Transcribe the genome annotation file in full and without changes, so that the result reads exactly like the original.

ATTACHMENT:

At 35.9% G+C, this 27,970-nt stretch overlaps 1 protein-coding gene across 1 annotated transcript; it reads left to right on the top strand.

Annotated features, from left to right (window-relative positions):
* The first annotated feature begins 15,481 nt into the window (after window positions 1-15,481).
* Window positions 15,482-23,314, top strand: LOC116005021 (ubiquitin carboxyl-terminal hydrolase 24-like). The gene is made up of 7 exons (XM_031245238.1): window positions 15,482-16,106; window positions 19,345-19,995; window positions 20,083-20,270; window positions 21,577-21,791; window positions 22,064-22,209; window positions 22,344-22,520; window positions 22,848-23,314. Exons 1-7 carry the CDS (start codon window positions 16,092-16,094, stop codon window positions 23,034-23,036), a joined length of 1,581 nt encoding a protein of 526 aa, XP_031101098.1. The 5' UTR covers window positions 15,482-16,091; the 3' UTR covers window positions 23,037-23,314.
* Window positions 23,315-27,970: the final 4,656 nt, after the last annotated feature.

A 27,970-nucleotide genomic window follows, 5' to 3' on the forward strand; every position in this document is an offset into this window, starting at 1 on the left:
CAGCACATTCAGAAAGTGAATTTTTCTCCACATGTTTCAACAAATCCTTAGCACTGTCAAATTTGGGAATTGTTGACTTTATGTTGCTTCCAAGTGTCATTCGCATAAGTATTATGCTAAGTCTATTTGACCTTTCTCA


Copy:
At 35.9% G+C, this 27,970-nt stretch overlaps 1 protein-coding gene across 1 annotated transcript; it reads left to right on the top strand.

Annotated features, from left to right (window-relative positions):
* The first annotated feature begins 15,481 nt into the window (after window positions 1-15,481).
* Window positions 15,482-23,314, top strand: LOC116005021 (ubiquitin carboxyl-terminal hydrolase 24-like). The gene is made up of 7 exons (XM_031245238.1): window positions 15,482-16,106; window positions 19,345-19,995; window positions 20,083-20,270; window positions 21,577-21,791; window positions 22,064-22,209; window positions 22,344-22,520; window positions 22,848-23,314. Exons 1-7 carry the CDS (start codon window positions 16,092-16,094, stop codon window positions 23,034-23,036), a joined length of 1,581 nt encoding a protein of 526 aa, XP_031101098.1. The 5' UTR covers window positions 15,482-16,091; the 3' UTR covers window positions 23,037-23,314.
* Window positions 23,315-27,970: the final 4,656 nt, after the last annotated feature.

A 27,970-nucleotide genomic window follows, 5' to 3' on the forward strand; every position in this document is an offset into this window, starting at 1 on the left:
CAGCACATTCAGAAAGTGAATTTTTCTCCACATGTTTCAACAAATCCTTAGCACTGTCAAATTTGGGAATTGTTGACTTTATGTTGCTTCCAAGTGTCATTCGCATAAGTATTATGCTAAGTCTATTTGACCTTTCTCA